But which one to get? We recently tested nine models for our streaming media player ratings to see how they fared. For this streaming media player review, we chose three leading players: Apple TV, which has added more content; Amazon Fire TV, which has gained a few new features since we first tested it; and the second-generation Roku 3, which replaces the company's previous Roku 3 flagship model. Here's what we found.
Apple TV (3rd gen) - $70
Although Apple TV is getting a little long in the tooth—its last major upgrade was in 2012—it's a must-have for Apple-centric users who have a lot of content stored in iTunes, on a Mac computer, or on Apple's iCloud.
Not surprisingly, Apple TV has the company's usual super-friendly interface, and it seamlessly integrates with iTunes TV show, movie and music libraries, and Apple's iCloud storage service. You can also use Apple TV to access the new Apple Music subscription service. Using AirPlay, it can stream content from an iPad, iPhone, or iPod Touch to a TV, and it supports AirPlay mirroring, which displays whatever is on your iOS device's screen on the TV.
Apple has added more content. In addition to Netflix, Hulu, and YouTube, it now has access to Fox Now, HBO Go and HBO Now, Showtime Anytime, WatchABC, and WatchESPN, but it still lacks Amazon, M-Go, or Vudu.
We're expecting Apple to offer a revamped or entirely new Apple TV in the near future.
Consumer Reports has no relationship with any advertisers on Yahoo.
Amazon Fire TV, the retailer's first streaming media player, offers fine, responsive performance and a few unique features. Although it trails both Apple TV and Roku in installed base, one research firm reported that Fire TV (including the Fire TV Stick) was the best-selling media player during the first three months of the year.
Fire TV lets you search for content using voice commands, and it offers a kids' environment, called FreeTime, that lets parents choose what their kids can see and set time limits for viewing. Fire TV also has one of the most credible gaming platform of any streamer we've tested, with titles including "Minecraft-Pocket Edition," "The Walking Dead," and "Monsters University." But you'll really need to spring for the optional $30 game controller. There are some free games, and others start at 99 cents.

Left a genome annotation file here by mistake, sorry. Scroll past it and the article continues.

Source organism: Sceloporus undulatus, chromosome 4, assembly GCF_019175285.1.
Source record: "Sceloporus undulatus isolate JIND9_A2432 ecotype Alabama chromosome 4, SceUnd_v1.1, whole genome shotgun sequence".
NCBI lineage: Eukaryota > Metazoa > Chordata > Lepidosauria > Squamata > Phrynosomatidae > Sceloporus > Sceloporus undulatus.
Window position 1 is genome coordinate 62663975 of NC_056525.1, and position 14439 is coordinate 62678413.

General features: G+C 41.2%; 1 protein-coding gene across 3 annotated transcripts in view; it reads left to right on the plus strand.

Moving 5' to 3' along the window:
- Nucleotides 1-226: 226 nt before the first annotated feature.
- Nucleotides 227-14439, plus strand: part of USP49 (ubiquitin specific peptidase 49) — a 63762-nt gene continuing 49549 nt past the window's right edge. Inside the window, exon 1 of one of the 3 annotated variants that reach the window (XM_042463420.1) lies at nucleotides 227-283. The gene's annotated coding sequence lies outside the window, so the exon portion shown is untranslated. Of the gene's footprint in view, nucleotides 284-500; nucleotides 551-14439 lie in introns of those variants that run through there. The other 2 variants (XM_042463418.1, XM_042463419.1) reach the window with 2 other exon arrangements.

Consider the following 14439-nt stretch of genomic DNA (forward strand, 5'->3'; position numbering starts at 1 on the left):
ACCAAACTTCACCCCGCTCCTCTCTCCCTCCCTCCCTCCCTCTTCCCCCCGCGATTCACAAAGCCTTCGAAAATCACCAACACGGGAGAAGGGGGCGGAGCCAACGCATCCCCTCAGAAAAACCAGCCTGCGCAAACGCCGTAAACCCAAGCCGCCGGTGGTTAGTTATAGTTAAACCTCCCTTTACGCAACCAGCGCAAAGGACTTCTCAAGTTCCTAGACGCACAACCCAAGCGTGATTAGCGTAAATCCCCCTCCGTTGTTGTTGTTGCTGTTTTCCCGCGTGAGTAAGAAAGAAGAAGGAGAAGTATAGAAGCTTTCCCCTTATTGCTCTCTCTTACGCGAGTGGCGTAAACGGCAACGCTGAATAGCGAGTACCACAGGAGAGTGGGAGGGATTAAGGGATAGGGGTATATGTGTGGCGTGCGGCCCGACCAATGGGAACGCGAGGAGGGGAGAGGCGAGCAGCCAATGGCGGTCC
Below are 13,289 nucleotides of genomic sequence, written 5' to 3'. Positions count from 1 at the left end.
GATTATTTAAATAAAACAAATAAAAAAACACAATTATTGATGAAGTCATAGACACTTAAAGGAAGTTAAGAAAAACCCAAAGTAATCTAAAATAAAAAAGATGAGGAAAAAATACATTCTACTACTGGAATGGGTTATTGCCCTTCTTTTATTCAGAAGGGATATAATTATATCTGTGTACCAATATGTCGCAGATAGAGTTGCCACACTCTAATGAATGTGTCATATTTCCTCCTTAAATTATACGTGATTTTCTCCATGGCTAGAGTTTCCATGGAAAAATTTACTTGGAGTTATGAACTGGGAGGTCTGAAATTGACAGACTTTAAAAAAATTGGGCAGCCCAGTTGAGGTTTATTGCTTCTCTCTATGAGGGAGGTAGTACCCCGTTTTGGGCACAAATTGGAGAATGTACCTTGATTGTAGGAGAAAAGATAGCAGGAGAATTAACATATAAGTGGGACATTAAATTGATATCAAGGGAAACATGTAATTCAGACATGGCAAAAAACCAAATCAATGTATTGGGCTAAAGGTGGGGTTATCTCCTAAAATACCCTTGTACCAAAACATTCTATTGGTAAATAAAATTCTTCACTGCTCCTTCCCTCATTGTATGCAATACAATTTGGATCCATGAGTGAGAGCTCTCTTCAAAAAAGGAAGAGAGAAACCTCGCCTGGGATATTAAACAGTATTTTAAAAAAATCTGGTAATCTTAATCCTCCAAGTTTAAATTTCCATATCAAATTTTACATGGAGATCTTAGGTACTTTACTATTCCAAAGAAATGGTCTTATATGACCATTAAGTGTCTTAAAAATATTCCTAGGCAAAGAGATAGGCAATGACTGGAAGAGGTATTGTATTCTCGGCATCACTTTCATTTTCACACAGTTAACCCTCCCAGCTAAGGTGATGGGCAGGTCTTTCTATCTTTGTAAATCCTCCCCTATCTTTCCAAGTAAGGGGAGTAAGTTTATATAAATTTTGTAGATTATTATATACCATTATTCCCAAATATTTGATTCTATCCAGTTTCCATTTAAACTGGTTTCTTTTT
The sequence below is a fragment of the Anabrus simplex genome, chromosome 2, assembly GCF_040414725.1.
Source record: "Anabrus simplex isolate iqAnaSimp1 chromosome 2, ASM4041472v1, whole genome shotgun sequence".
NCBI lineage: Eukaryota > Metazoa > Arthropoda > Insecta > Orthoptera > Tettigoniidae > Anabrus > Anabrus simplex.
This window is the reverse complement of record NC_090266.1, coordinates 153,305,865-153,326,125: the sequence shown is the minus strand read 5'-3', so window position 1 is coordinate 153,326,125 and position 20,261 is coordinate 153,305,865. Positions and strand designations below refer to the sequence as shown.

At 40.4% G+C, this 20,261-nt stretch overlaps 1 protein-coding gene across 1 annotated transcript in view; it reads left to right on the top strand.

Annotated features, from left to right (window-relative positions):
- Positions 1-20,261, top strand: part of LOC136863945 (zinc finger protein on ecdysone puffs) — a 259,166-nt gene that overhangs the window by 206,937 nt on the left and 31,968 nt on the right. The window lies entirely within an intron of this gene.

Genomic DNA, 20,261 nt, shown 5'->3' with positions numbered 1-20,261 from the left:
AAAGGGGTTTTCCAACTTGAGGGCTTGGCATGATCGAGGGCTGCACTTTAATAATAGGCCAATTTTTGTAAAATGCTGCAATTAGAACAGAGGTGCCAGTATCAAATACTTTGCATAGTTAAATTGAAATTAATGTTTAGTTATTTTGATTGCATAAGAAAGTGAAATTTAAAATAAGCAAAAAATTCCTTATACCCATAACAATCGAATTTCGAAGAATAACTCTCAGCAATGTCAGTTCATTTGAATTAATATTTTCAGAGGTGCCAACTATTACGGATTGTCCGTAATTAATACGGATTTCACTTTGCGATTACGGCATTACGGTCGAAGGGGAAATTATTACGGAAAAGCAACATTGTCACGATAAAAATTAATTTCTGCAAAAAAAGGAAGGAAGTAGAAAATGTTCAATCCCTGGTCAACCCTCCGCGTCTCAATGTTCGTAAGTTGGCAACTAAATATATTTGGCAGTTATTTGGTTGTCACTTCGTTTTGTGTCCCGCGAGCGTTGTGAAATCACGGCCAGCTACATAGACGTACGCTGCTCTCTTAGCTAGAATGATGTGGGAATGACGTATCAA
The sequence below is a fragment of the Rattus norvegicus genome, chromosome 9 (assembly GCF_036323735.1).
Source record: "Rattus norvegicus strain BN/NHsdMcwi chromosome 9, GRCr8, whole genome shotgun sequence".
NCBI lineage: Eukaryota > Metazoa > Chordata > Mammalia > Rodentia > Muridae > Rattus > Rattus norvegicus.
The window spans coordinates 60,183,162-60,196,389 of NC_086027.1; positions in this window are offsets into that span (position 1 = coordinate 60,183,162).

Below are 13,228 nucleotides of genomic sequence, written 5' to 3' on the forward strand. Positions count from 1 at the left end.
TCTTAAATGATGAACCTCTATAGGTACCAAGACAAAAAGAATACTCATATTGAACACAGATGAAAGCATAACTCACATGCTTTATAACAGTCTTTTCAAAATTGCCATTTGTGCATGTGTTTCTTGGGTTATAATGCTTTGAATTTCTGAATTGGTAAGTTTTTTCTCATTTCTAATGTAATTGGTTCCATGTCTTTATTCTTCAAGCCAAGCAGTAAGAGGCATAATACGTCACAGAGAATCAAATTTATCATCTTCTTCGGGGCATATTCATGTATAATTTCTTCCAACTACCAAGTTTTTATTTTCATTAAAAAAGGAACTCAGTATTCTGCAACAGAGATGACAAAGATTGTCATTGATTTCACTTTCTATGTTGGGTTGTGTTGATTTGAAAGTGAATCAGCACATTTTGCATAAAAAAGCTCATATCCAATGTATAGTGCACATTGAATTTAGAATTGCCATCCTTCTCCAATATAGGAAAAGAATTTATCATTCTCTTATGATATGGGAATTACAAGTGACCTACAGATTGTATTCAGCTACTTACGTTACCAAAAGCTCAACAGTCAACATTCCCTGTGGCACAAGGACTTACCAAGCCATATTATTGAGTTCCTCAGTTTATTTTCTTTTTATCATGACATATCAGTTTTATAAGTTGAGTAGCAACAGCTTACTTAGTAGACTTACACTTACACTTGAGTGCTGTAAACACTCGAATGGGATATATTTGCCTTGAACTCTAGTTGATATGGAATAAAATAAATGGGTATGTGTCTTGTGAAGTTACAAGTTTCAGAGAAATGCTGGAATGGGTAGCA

Like other streaming players, Fire TV offers access to streaming movies and TV shows from several services, including Amazon (Prime and Instant), Hulu, Netflix, Sling TV, and YouTube.com. Earlier this year the company updated its software with several new features, so you can now add a USB drive to the player to expand its storage, and it supports Bluetooth for use with Bluetooth headphones. One additional bonus for Prime subscribers is access to Prime Music songs and playlists.
Roku 3 (2nd gen) - $99
With its winning combination of solid performance, loads of content, and a pretty wide range of prices, Roku media players are among the most popular streaming choices.
This spring, Roku revamped the Roku 3 player (though it didn't change the name), adding a few new features, including voice search and "Roku Feed," which lets you track content you're interested in and get automatic pricing and availability updates. For example, the "Movies Coming Soon" section lets you track hit theatrical releases and then get alerts when they hit streaming services, along with info about how much they cost on each service.
Roku still has the most content of any tested player, including streaming movies and TV shows from Amazon, Blockbuster, HBO Go, Hulu, M-Go, Netflix, and Vudu. Like other Roku models, the Roku 3 has limited screen mirroring and casting capability, letting you cast Netflix and YouTube directly from a compatible phone or tablet to your TV. This year the Roku 3 is the only Roku model with a headphone jack on the remote, so you can plug into the remote for private listening.
And the winner is . . .
The Roku 3 remains our top pick for most people looking for a media streamer, mainly on the basis of its unrivaled assortment of content. It's also fast and easy to use once you've set it up. But each of these three players is worth considering. Though Apple TV is starting to feel a bit dated, at $70 it's now $30 cheaper than it was a year ago, and is pretty much a no-brainer for those already living in Apple's world. Amazon Fire TV has continued to beef up its content, and it has a few unique, worthwhile features that make it a great choice, especially for parents and gamers. It tends to prioritize Amazon's own services over others, but having free access to Amazon Prime music is a bonus.
Still, not everyone wants to add a settop box to their TV setup; that's one reason there's a growing number of stick-style streaming media players that plug into a TV's HDMI port. We have several—including the Amazon Fire TV Stick, Google Chromecast, and the Roku Streaming Stick—in our streaming media player ratings, which contain detailed test results of all the tested players. And keep a lookout for our shootout of stick-style players, none of which cost more than $50, later this summer.
Copyright © 2006-2015 Consumers Union of U.S., Inc. No reproduction, in whole or in part, without written permission.
- Amazon Prime
- Apple TV
- Amazon Fire TV